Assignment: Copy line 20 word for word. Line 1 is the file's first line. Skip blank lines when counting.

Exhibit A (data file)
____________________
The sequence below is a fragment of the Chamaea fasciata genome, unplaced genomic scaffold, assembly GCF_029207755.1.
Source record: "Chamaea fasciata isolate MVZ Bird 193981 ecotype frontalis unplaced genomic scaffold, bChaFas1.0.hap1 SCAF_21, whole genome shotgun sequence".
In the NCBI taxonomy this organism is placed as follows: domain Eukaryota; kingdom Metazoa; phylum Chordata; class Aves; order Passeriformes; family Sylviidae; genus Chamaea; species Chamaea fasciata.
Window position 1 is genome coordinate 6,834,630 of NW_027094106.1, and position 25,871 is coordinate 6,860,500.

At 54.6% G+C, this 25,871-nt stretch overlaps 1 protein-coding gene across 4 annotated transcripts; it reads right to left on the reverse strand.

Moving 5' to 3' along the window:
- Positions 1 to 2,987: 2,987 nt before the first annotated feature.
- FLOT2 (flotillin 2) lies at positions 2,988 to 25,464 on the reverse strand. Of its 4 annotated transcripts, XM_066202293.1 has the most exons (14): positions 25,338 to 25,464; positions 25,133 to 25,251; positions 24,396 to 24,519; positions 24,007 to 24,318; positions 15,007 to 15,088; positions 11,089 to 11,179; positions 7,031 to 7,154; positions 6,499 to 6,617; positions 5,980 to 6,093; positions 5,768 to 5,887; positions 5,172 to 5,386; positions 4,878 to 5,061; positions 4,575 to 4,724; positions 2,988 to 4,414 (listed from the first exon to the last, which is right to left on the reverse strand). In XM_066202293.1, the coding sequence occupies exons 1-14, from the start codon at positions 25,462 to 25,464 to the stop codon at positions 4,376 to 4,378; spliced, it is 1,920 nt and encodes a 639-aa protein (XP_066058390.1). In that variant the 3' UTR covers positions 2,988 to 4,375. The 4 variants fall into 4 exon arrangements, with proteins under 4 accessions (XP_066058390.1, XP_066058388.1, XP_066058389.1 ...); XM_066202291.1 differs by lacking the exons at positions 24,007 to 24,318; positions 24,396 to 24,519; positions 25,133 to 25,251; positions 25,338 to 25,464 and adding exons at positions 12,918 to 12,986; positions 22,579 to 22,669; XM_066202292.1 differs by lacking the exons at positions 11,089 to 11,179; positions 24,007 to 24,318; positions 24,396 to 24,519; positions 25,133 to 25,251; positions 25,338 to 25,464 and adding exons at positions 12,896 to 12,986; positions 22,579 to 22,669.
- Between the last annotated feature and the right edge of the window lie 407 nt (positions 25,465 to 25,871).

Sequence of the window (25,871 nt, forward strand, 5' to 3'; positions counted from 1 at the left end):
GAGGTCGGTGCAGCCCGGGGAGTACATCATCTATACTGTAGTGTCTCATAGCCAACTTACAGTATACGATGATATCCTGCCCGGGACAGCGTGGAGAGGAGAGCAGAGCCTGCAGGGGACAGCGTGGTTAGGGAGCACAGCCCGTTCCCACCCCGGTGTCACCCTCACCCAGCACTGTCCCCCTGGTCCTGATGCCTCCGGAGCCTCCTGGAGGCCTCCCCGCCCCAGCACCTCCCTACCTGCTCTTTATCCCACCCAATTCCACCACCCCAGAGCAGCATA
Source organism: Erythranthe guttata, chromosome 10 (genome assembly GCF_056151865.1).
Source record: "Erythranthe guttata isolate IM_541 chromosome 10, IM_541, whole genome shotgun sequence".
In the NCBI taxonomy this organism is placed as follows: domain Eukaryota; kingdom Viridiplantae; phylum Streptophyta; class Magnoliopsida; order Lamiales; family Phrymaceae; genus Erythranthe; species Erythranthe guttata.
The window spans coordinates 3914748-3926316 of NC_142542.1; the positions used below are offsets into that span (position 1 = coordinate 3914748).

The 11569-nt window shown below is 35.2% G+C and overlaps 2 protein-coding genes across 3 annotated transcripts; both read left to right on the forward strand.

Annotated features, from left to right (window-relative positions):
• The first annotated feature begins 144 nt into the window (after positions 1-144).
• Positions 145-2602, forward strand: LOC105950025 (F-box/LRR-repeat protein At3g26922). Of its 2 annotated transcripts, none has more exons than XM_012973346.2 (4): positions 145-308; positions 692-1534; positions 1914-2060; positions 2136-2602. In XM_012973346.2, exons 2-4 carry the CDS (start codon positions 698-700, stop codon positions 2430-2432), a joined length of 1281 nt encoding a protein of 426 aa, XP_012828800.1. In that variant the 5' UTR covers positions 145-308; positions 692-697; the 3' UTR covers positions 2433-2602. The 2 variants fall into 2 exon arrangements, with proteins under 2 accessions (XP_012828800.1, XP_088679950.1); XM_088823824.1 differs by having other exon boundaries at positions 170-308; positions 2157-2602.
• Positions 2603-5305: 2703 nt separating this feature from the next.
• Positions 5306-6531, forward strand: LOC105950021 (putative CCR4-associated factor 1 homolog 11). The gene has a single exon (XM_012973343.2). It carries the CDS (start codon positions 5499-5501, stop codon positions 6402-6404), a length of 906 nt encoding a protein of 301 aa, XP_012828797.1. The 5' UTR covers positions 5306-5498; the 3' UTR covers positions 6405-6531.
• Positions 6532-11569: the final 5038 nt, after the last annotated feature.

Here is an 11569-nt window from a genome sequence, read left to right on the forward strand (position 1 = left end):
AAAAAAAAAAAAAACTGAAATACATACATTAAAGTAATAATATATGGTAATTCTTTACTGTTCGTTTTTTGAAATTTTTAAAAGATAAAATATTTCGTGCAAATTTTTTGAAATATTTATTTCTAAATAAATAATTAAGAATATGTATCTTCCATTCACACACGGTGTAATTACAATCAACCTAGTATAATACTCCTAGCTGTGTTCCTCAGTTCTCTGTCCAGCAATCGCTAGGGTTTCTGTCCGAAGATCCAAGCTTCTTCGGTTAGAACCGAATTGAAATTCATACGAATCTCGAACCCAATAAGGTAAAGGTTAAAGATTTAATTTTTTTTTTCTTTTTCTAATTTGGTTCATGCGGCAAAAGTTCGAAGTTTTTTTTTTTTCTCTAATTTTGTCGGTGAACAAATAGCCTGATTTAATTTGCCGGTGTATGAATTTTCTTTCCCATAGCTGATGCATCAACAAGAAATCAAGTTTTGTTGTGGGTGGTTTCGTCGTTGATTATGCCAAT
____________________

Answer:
• Positions 2603-5305: 2703 nt separating this feature from the next.